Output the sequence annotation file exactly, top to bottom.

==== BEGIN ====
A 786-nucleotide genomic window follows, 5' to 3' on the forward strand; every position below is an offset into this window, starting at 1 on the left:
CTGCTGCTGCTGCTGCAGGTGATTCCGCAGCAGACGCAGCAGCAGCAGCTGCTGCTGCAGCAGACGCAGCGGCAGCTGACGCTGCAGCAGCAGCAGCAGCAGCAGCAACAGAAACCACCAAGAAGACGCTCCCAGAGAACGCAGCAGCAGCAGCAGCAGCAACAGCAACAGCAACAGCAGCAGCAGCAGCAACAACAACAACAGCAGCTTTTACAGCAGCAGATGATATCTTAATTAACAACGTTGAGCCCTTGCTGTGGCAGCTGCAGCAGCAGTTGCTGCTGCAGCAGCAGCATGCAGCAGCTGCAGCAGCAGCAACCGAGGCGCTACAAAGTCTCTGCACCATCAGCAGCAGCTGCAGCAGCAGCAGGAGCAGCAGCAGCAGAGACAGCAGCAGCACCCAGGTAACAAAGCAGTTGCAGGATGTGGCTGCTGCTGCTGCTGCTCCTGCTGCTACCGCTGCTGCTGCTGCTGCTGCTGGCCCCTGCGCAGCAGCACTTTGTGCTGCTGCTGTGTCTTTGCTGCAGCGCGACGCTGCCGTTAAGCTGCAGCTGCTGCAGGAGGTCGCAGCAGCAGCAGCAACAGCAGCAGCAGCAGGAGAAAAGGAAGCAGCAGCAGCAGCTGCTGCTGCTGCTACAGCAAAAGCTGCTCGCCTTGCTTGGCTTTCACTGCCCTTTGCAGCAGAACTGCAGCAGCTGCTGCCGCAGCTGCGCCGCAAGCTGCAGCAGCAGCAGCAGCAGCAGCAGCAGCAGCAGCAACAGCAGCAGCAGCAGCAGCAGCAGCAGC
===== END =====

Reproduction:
A 786-nucleotide genomic window follows, 5' to 3' on the forward strand; every position below is an offset into this window, starting at 1 on the left:
CTGCTGCTGCTGCTGCAGGTGATTCCGCAGCAGACGCAGCAGCAGCAGCTGCTGCTGCAGCAGACGCAGCGGCAGCTGACGCTGCAGCAGCAGCAGCAGCAGCAGCAACAGAAACCACCAAGAAGACGCTCCCAGAGAACGCAGCAGCAGCAGCAGCAGCAACAGCAACAGCAACAGCAGCAGCAGCAGCAACAACAACAACAGCAGCTTTTACAGCAGCAGATGATATCTTAATTAACAACGTTGAGCCCTTGCTGTGGCAGCTGCAGCAGCAGTTGCTGCTGCAGCAGCAGCATGCAGCAGCTGCAGCAGCAGCAACCGAGGCGCTACAAAGTCTCTGCACCATCAGCAGCAGCTGCAGCAGCAGCAGGAGCAGCAGCAGCAGAGACAGCAGCAGCACCCAGGTAACAAAGCAGTTGCAGGATGTGGCTGCTGCTGCTGCTGCTCCTGCTGCTACCGCTGCTGCTGCTGCTGCTGCTGGCCCCTGCGCAGCAGCACTTTGTGCTGCTGCTGTGTCTTTGCTGCAGCGCGACGCTGCCGTTAAGCTGCAGCTGCTGCAGGAGGTCGCAGCAGCAGCAGCAACAGCAGCAGCAGCAGGAGAAAAGGAAGCAGCAGCAGCAGCTGCTGCTGCTGCTACAGCAAAAGCTGCTCGCCTTGCTTGGCTTTCACTGCCCTTTGCAGCAGAACTGCAGCAGCTGCTGCCGCAGCTGCGCCGCAAGCTGCAGCAGCAGCAGCAGCAGCAGCAGCAGCAGCAGCAACAGCAGCAGCAGCAGCAGCAGCAGCAGC